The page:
First Evidence Of Quantum Spin Liquid, A New State Of Matter Found

By R. Siva Kumar - 05 Apr '16 09:44AM

A new state of matter predicted 40 years ago has been discovered by an international team of experts. This is the quantum spin liquid, which leads to electrons breaking up, and can help scientists to inch towards creating a quantum computer.

Quantum spin liquids have long been hypothesised as hiding in certain magnetic materials. But they have not actually been seen in nature until now. But currently, electron splitting, their most unique properties, gets a breakthrough.

The team assessed the first signatures of these unique fractional particles called Majorana fermions in a two-dimensional material showing a similar structure to graphene. The results seemed to be similar to the main theoretical model for a quantum spin liquid, the Kitaev model.

These Majorana fermions can be harnessed to create quantum computers going on to make calculations that are not undertaken in standard computers.

"This is a new quantum state of matter, which has been predicted but hasn't been seen before," said Johannes Knolle, co-author of the study and a member of Cambridge University's Cavendish Laboratory.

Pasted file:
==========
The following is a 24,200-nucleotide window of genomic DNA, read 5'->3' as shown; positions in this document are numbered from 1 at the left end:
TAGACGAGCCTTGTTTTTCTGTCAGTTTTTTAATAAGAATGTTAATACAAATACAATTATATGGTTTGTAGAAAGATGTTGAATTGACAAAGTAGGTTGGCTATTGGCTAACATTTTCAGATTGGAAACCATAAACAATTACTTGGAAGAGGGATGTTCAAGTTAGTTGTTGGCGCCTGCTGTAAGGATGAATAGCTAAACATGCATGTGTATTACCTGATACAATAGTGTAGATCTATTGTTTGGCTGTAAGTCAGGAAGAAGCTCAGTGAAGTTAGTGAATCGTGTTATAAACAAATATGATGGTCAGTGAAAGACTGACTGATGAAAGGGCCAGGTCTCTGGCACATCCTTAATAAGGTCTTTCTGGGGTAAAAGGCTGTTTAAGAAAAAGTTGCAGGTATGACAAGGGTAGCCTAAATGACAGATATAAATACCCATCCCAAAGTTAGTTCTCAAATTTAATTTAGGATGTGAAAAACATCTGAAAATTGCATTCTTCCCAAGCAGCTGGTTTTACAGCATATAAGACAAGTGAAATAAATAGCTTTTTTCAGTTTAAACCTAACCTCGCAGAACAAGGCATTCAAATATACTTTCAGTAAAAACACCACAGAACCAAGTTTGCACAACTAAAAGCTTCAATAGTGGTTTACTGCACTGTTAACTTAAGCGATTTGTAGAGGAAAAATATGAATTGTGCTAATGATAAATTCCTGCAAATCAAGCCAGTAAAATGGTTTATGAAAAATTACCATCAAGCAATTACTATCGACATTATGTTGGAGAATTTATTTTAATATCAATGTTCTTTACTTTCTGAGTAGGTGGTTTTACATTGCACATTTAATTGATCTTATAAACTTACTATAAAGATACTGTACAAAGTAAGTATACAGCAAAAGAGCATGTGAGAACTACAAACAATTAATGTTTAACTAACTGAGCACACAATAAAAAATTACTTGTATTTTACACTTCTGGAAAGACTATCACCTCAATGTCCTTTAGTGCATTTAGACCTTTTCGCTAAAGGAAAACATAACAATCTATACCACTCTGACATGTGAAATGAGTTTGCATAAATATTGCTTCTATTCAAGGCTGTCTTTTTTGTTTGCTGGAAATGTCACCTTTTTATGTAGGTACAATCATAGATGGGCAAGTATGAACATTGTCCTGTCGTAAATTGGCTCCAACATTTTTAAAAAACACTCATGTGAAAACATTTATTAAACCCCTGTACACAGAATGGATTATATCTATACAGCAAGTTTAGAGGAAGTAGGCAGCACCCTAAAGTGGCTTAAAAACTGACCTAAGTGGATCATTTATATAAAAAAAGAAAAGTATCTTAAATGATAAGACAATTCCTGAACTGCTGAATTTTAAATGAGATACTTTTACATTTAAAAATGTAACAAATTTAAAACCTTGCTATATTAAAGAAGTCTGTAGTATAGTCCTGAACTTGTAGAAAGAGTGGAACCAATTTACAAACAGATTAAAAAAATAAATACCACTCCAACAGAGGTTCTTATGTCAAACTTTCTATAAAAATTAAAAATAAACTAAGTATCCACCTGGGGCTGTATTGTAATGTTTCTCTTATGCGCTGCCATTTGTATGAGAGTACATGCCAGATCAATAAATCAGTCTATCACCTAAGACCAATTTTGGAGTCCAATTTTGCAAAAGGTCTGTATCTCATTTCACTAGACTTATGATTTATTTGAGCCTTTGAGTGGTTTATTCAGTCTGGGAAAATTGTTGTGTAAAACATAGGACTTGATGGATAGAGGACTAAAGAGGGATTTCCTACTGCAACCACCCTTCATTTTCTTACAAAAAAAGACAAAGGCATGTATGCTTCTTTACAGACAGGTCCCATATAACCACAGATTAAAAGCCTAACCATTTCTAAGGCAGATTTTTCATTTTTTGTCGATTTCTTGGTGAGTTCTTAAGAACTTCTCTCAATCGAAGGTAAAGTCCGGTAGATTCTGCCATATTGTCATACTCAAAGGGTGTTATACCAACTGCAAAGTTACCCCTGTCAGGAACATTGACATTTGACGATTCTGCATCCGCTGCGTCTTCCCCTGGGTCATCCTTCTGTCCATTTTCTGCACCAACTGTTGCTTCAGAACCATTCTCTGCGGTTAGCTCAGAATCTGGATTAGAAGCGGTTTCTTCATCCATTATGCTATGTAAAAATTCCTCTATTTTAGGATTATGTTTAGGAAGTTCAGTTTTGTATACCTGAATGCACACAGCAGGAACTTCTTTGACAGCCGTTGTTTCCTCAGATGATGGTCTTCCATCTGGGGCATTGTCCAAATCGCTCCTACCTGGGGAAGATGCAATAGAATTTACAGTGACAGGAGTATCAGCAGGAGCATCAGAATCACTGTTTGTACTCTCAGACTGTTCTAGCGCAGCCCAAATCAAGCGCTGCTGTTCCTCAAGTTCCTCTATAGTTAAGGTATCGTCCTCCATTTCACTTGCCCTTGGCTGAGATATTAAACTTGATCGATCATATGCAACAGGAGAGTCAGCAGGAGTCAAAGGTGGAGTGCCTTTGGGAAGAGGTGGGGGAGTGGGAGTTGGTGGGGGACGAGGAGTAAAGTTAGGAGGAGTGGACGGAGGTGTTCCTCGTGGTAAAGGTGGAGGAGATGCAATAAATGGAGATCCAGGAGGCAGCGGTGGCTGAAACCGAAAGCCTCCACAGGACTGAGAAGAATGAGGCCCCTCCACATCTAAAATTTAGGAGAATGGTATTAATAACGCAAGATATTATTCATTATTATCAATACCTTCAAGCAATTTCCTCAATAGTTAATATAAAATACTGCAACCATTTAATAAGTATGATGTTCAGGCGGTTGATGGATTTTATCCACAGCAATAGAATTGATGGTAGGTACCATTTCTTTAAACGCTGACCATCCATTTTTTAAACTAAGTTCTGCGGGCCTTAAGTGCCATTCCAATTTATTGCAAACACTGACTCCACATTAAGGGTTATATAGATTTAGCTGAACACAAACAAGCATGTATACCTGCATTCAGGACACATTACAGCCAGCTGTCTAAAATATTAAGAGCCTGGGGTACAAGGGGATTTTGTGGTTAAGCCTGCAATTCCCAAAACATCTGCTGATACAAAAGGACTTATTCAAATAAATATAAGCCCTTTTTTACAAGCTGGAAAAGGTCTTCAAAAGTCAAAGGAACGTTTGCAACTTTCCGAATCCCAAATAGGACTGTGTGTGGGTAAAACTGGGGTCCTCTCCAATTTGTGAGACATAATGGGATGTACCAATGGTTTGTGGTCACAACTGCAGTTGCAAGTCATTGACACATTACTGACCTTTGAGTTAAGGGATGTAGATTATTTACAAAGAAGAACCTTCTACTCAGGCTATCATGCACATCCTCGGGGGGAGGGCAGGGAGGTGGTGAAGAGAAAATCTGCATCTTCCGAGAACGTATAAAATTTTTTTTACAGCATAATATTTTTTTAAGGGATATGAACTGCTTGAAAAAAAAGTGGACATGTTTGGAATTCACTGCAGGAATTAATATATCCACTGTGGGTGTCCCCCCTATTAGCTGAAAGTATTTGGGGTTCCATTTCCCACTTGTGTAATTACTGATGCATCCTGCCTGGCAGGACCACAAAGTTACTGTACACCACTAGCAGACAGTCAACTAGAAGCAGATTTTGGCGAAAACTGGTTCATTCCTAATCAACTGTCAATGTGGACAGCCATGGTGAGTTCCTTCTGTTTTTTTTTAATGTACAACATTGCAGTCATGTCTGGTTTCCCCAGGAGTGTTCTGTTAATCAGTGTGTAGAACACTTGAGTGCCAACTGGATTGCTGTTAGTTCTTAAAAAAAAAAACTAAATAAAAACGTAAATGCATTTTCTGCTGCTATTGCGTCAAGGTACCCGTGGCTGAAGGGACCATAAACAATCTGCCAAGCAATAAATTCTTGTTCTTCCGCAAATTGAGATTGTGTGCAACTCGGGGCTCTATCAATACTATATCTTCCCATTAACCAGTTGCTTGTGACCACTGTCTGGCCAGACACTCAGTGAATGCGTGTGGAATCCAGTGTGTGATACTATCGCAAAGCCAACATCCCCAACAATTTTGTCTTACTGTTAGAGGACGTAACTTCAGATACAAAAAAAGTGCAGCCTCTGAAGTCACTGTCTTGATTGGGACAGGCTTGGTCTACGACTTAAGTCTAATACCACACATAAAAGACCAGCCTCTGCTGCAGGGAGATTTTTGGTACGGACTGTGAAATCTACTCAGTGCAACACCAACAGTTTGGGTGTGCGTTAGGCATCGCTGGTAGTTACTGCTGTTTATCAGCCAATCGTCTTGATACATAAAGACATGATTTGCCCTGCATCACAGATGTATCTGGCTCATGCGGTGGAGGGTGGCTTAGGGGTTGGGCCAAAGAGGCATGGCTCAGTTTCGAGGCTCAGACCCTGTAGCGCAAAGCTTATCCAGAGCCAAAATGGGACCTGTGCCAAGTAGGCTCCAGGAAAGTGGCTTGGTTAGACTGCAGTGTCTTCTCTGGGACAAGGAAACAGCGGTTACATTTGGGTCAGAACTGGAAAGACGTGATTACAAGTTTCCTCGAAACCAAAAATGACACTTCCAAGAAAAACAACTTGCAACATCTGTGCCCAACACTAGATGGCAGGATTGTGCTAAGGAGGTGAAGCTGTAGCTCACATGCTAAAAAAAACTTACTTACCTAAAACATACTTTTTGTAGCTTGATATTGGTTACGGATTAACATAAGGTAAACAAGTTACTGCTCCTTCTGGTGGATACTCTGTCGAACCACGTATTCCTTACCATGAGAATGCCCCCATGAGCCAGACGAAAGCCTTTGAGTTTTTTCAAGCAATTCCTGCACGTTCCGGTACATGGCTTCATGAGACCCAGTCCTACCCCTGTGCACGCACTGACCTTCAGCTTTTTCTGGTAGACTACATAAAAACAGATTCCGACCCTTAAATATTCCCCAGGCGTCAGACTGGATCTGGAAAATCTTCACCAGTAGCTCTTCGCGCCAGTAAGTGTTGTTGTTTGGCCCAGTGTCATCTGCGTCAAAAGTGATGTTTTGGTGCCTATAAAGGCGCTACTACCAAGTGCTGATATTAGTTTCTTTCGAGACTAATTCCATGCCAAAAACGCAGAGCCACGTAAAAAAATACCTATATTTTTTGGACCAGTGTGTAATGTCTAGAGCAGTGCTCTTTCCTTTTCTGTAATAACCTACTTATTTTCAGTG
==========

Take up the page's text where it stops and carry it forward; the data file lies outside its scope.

Usually, it has been observed that in standard magnetic materials, electrons like bar magnets, order themselves at low temperatures. For example, sometimes all the north magnetic poles get aligned in the same direction.

On the other hand, materials with spin liquid states do not align even at the lowest temperatures but form a web caused by quantum fluctuations.

"Until recently, we didn't even know what the experimental fingerprints of a quantum spin liquid would look like," said Dmitry Kovrizhin, co-author of the paper and also from the Cavendish Laboratory. "One thing we've done in previous work is to ask if I were performing experiments on a possible quantum spin liquid, what would I observe?"

"This is a new addition to a short list of known quantum states of matter," Knolle said. "It's an important step for our understanding of quantum matter," Kovrizhin added. "It's fun to have another new quantum state that we've never seen before - it presents us with new possibilities to try new things."

The findings were published in the April 4 issue of Nature Materials.

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